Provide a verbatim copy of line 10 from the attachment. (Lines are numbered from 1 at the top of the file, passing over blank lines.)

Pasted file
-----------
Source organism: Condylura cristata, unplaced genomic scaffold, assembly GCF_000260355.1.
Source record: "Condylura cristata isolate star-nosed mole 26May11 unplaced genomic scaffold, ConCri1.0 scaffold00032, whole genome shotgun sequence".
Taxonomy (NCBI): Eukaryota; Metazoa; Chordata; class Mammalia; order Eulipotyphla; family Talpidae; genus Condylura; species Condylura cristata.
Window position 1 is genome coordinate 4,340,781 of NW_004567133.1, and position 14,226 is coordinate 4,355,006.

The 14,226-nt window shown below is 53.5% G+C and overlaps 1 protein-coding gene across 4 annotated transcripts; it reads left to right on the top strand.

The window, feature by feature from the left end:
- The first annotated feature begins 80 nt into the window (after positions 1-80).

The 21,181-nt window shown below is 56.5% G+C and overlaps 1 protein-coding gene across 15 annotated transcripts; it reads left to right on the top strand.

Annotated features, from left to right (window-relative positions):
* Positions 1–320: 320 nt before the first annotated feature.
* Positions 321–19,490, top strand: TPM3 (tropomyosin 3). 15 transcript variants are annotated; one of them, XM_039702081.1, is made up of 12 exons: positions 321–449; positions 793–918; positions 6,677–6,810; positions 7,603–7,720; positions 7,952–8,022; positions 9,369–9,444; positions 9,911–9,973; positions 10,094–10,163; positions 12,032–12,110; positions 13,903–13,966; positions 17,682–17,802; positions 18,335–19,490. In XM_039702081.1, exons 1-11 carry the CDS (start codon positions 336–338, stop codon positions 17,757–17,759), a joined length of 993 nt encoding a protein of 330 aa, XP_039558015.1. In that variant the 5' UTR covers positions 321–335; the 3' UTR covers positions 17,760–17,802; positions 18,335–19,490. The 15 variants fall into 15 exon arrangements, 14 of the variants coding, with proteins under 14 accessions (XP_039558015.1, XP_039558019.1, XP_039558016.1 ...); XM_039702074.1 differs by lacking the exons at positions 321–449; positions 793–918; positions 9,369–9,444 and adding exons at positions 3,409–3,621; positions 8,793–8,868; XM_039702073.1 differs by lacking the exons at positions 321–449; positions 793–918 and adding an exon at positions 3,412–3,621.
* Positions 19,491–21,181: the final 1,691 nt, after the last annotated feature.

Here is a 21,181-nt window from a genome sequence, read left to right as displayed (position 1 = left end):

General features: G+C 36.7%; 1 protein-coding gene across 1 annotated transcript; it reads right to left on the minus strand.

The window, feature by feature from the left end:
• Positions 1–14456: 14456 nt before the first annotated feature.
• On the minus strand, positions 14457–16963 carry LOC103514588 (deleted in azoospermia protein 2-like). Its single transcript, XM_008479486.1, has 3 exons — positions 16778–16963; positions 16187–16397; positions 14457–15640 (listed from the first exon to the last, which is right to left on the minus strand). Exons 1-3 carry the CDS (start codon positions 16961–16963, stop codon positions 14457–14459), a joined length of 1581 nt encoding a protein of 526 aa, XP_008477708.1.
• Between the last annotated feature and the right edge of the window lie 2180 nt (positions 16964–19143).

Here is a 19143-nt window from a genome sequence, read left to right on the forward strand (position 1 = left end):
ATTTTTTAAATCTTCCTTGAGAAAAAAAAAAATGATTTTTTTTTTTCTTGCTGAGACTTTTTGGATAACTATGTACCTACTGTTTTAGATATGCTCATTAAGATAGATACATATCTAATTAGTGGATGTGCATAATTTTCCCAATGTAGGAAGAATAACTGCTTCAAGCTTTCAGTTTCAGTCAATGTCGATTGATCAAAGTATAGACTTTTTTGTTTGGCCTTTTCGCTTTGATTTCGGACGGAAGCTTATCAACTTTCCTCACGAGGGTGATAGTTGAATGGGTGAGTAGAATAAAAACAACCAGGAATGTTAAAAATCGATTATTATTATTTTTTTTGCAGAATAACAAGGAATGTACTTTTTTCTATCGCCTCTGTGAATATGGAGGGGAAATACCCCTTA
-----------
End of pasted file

* Positions 1–320: 320 nt before the first annotated feature.